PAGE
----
Mainline or Sideline?

François_TurrettiniI have found these three podcasts from Office Hours on 18th century Reformed Theology fascinating and a wonderful food for thought in our own era as North American Anglicanism rushes toward “mainline” legitimacy rather than pausing to consider its consequences for future generations.

The podcast discussion, begins with with Jennifer Powell McNutt, Ph.D. about her research at the Geneva State Archive on the post-Reformed Orthodoxy period, and her book, Calvin Meets Voltaire: The Clergy of Geneva in the Age of Enlightenment, 1685-1798 and continues with Westminster Seminary California’s Professor Ryan Glomsrud two-part commentary on McNutt’s original archival discoveries of 18th century Reformed theology.

The question under discussion is the character of the church in Geneva’s response to secularism in the period after the death of Francis Turretin in 1687: Were the ministers deists with a confused piety as Jean-Jacques Rousseau described them when he lived in Geneva? Did McNutt discover instead the beginnings of evangelicalism that reasserted Reformation faith in reaction to the coming secularism? Did the ministers instead adapt to secularism and abandon the Reformation as the public confessions were marginalized in favor of a privatized piety and a personal biblicism (sola scriptura becoming solo scriptura)? Anglicans will note the date as corresponding to the ending of religious persecution begun in 1662 in the amnesty granted to non-conforming churches with the Glorious Revolution of 1688 and the rise of intolerance and persecution in the revocation of the Edict of Nantes by Louis XIV in 1685.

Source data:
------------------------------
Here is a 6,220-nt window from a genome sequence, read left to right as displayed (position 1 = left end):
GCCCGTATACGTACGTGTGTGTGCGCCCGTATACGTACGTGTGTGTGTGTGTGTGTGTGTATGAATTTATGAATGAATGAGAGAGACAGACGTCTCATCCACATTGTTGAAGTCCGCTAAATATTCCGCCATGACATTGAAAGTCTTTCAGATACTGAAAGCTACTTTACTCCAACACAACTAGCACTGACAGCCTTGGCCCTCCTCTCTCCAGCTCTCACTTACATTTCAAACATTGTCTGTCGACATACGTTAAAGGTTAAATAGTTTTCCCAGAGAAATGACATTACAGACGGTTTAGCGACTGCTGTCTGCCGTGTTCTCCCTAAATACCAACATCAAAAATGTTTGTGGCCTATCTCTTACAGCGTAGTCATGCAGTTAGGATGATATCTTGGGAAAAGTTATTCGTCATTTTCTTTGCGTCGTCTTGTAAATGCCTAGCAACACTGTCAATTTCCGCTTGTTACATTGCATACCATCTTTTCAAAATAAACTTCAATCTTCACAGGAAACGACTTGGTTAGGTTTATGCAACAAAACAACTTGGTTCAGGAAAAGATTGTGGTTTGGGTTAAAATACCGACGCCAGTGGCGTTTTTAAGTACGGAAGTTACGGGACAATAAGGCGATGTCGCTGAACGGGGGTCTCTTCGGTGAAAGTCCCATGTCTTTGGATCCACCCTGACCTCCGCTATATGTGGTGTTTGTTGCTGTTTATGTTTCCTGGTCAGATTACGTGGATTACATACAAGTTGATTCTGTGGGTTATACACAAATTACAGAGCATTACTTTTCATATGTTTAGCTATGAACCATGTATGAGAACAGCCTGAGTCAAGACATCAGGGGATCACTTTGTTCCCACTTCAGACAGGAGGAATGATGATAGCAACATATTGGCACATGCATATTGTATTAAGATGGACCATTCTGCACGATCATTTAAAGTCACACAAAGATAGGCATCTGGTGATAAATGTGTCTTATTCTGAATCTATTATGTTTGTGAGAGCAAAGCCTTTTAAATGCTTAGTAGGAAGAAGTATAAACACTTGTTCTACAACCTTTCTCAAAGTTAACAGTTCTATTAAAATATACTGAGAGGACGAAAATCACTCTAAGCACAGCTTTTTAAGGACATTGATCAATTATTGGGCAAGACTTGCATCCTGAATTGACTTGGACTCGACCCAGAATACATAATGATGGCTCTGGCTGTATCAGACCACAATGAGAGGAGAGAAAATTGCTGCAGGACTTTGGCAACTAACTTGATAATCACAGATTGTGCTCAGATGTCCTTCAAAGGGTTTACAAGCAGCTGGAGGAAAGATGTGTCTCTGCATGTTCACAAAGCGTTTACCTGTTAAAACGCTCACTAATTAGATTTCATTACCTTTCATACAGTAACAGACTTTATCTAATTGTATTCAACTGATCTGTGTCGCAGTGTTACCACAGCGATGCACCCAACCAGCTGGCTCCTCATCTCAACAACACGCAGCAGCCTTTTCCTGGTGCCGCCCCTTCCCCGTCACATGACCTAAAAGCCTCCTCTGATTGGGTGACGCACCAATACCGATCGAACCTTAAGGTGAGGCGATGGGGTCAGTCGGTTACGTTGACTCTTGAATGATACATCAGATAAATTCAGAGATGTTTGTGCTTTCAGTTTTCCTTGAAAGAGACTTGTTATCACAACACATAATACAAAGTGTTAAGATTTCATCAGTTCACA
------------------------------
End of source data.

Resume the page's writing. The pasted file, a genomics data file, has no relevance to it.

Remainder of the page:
The application made to our present context from these insights in part 2 had me hitting the “Repeat” to listen a second time. Jennifer McNutt has given us a unique window into a little known period. If only the book, both paper and ebook, were not priced for libraries!

  1. Calvin Meets Voltaire
  2. 18th Century Reformed Theology, part 1
  3. 18th Century Reformed Theology, part 2 

5 thoughts on “Mainline or Sideline?

  1. I would suggest that as ACNA has organized, unity has been sought in methodology rather than in doctrine. The historical formularies have been set aside or marginalized to such an extent that a certain kind of minimalism remains that privatizes faith so that the only way we are unified is that we are all doing similar things. I would point out that this is the way the mainline denominations operate.
    We don’t ask, “What went wrong?” nearly enough.

    1. Affinity dioceses would be a place to start. Also, it requires actual political efforts at the College of Bishops level to make sure confessional folks aren’t steamrolled all the time.

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